When Qualified Caseload Donors Become Unqualified
You’ve done everything right.
You’ve accepted the major gift principle that not all donors, who meet a financial metric, want to relate to you.
You’ve laboriously gone through a larger list of donors who meet your major gift criteria and qualified a group of 150 people who have signaled they want to relate to you more personally.
And now you are into the work of meeting with them and matching their passions and interests to the needs of the good cause you represent. But there’s a problem.
Some of the donors who originally said they wanted to meet with you do not return your calls or emails. Some of the donors, when you approached them with a request to upgrade their giving, politely refused to increase their giving. And some of the donors have told you they are just not interested in the organization anymore.
Welcome to the world of the dynamic and ever-changing caseload. It is not surprising that you are experiencing this. It is the normal and natural cadence of a healthy caseload. In fact, on any caseload you have, you will always have three things happening that will have you thinking that you no longer have a qualified donor:
- Some donors, who said they love the cause and were interested in a relationship, have changed their minds about having a closer relationship.
- Some donors will not upgrade their giving. Some will actually downgrade.
- Some donors will tell you they are just not interested in the cause anymore.
Before I get into talking about what to do in each of these situations, I want to remind you about an overarching principle Jeff and I feel very strongly about. Here it is: Success in major gifts increases when the major gift officer spends their time with qualified donors. If you use your labor to talk to or relate to unqualified donors, you will experience less success in major gifts.
This means that how you use your time is very important. We have repeatedly talked about not spending too much time in the office or on administrative work. We have cautioned against spending time prospecting and, instead, to focus entirely on your qualified caseload. These activities pull you away from your qualified donors, which is why you should not spend your time that way. Every minute you spend on non-qualified donors or on activities that are not directly related to building relationships with your qualified donors is a wasted minute. Your labor is a very precious commodity.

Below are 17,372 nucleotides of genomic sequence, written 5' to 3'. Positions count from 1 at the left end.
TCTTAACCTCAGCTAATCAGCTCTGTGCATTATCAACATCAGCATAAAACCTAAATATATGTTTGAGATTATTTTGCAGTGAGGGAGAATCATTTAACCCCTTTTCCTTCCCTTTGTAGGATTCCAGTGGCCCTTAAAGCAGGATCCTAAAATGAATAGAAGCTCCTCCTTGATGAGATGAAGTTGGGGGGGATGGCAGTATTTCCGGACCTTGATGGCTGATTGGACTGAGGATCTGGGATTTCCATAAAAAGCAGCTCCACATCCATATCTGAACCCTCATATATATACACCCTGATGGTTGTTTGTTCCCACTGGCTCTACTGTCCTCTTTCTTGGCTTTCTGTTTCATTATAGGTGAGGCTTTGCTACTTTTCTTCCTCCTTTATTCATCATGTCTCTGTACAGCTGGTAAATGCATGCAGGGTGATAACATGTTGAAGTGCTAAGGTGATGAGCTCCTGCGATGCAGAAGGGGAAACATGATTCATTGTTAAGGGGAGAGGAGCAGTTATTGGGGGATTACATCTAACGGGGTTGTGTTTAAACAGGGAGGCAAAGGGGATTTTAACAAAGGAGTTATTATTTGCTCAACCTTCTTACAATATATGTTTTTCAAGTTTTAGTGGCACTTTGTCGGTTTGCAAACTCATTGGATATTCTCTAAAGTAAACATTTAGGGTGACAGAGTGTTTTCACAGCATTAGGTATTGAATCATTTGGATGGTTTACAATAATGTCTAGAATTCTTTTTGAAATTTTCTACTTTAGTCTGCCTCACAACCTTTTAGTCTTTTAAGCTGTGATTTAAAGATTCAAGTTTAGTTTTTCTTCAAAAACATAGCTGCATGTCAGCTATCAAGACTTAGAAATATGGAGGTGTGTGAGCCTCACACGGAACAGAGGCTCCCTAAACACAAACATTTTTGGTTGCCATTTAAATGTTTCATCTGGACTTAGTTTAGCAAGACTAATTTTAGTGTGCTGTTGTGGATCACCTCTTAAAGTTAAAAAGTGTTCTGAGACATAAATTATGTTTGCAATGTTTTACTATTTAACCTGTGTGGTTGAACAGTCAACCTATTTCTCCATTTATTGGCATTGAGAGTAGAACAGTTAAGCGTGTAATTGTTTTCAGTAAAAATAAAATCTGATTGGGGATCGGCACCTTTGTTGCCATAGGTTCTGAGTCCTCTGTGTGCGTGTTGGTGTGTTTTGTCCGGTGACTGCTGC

So, assuming you are using your time wisely, here is what should you do in each of the three situations I have outlined above:
1. Donor No Longer Interested in the Cause
I wanted to start with this one because it is pretty basic and easy to deal with. Once you learn this fact, there are two things you need to do. First, if you can, find out why the donor is not interested anymore. That would be good information to have. Second, immediately remove the donor from your caseload and replace them with another qualified donor. You cannot afford to leave a non-interested donor on your caseload. It is not a good use of your time.
2. Donor Still Loves the Cause, But Changed Mind on Wanting a Relationship
If you can find out why they are not interested in a relationship anymore, that would be good to know. It might be that you are using a communication method that they are not comfortable with. They might be an email person, and you keep trying to call them on the phone. Or you might be making them uncomfortable with pushing for a meeting when all they want to do is talk on the phone. Who knows? But it would be good to find out.